If you’re using a well-marbled steak that is 1 1/2-inches thick or greater, I’d suggest preheating an oven-safe skillet (such as cast iron) directly on your grill. This will prevent flare-ups from all of that gorgeous fat dripping onto hot coals. If you’re using a thinner cut of steak, you can place it directly on the grill. For a gas grill, heat the pan to medium. For a charcoal grill, set up the grill for two-zone heat and place the steak on top of the hotter zone.
Cook the steak, flipping every 2-3 minutes and moving to a colder part of the grill if it starts to brown too quickly, until dark walnut-brown on both sides and a thermometer inserted into the thickest part of the steak reads 125°F for medium-rare. Close the grill in-between flips to preserve heat. It’s best to maintain a temperature of 450°F to 500°F when grilling steaks. Let the steak rest for 5-10 minutes (on the shorter side if it’s thinner, longer if it’s thicker).
More easy grilling recipes:
Steak With Lemon-Parmesan Arugula Salad
- 1 ½ - 2 lb steak (any cut you like!)
- Kosher salt and freshly ground black pepper
- Zest of 1 lemon, plus 1/4 cup freshly squeezed lemon juice (from about 1 large lemon)
- 1/3 cup extra virgin olive oil
- 1 small garlic clove, finely grated or crushed with a garlic press
- ½ tsp red pepper flakes
- 4 Tbsp finely grated Parmesan cheese, divided
- 5 oz arugula
- 1 avocado, cut into ½-in. cubes
- Flaky salt, optional, for serving
- Season steak well with salt and set aside.
- In a small bowl or measuring cup, whisk together the lemon zest, juice, olive oil, ½ tsp salt, ¼ tsp pepper, garlic, red pepper flakes, and 2 tablespoons of the Parmesan cheese. In a large bowl, add the arugula, avocado, and remaining 2 tablespoons of Parmesan. Pour enough dressing on the arugula to moisten and toss well. I usually have about ⅓ cup of the dressing left over, but add as much as you like. You can use the reserved dressing for a quick pan sauce after the steak is done (recipe below). Taste and add more salt and pepper as needed. Set the dressed salad aside while you make the steak.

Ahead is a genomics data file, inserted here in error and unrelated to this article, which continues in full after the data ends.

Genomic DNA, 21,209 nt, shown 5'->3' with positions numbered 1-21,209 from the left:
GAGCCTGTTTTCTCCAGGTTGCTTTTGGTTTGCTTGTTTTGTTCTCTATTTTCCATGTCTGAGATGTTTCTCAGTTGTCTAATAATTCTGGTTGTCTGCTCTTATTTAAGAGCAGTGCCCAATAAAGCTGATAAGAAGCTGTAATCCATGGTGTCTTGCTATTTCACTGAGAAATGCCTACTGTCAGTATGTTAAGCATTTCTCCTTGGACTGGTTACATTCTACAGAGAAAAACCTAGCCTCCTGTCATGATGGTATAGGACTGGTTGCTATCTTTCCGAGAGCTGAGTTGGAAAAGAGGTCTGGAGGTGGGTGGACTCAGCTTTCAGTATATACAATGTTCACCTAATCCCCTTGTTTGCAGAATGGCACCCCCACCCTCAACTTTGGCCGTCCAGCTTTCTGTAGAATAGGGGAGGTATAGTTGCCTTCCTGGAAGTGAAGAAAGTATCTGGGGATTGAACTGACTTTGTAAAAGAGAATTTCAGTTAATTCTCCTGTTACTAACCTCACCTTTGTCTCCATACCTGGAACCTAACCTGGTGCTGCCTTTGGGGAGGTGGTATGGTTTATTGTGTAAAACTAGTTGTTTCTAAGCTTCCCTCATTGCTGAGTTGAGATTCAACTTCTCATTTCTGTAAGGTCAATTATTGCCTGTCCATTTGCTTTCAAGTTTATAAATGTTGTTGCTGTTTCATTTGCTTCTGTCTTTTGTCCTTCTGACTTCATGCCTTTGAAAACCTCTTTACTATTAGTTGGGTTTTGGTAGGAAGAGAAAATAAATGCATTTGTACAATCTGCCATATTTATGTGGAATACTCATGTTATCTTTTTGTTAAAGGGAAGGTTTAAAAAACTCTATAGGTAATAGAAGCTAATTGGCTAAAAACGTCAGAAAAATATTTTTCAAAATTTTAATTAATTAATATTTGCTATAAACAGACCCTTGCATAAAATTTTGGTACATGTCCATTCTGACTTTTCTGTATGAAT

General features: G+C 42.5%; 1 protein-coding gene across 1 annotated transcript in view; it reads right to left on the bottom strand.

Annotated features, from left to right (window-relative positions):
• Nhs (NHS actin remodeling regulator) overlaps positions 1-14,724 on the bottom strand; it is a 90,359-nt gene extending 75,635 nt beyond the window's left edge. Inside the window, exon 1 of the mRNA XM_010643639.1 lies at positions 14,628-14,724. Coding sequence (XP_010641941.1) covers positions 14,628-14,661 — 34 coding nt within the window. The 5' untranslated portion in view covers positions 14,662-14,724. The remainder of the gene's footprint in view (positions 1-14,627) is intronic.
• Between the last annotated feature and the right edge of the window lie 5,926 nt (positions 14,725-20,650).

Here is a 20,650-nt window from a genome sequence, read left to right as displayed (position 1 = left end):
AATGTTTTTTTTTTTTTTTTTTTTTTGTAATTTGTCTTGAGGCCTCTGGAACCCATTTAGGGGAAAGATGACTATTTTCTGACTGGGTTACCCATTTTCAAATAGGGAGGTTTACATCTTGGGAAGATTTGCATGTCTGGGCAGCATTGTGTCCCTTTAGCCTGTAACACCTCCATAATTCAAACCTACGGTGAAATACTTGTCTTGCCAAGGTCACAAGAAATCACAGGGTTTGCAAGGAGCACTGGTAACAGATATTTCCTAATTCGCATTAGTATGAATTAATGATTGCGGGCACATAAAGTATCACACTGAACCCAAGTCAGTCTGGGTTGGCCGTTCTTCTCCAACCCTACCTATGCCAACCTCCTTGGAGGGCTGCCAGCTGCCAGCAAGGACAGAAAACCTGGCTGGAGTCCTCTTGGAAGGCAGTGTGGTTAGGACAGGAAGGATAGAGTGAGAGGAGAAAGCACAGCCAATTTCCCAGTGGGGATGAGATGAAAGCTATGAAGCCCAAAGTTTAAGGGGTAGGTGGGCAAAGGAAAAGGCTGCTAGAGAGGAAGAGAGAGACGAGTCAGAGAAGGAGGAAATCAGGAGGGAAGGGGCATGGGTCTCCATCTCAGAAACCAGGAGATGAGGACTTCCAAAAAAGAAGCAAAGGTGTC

- Pat the steak dry and season with black pepper. For steak that is thicker than 1 1/2 inches, add to a cold, nonstick or carbon steel pan and heat the pan over high (*see note). For grilling directions, please see blog post. Cook the steak, flipping every 2 minutes and turning the heat to medium after it’s been flipped once on all sides, until dark walnut-brown on both sides and a thermometer inserted into the thickest part of the steak reads 120-125°F for medium-rare. If your steak is very thick and has a fat cap, be sure to sear it on all 4 sides as you flip, not just the top and bottom. Let the steak rest on a cutting board for 5 - 10 minutes (on the shorter side if it’s thinner, longer if it’s thicker).
- To make a pan sauce using the leftover dressing, add the dressing to the pan after you remove the steak and whisk vigorously until it combines with the pan juices. Drizzle the sauce over the steak after you slice it, or let diners spoon out as much as they’d like onto their portion.
- To serve, slice the steak against the grain into ½ inch pieces. Serve with the arugula salad; top with extra cranks of black pepper and a pinch of flaky salt.
- This cold pan, stovetop method only works for thicker cut (more than 1 1/2-inches), well-marbled steak (such as ribeye or strip). For thinner, leaner cuts of steak, it’s better to heat canola or vegetable oil in the skillet over medium-high heat, then add the steak and sear for a few minutes on each side, flipping only once, until 120-125°F for medium-rare.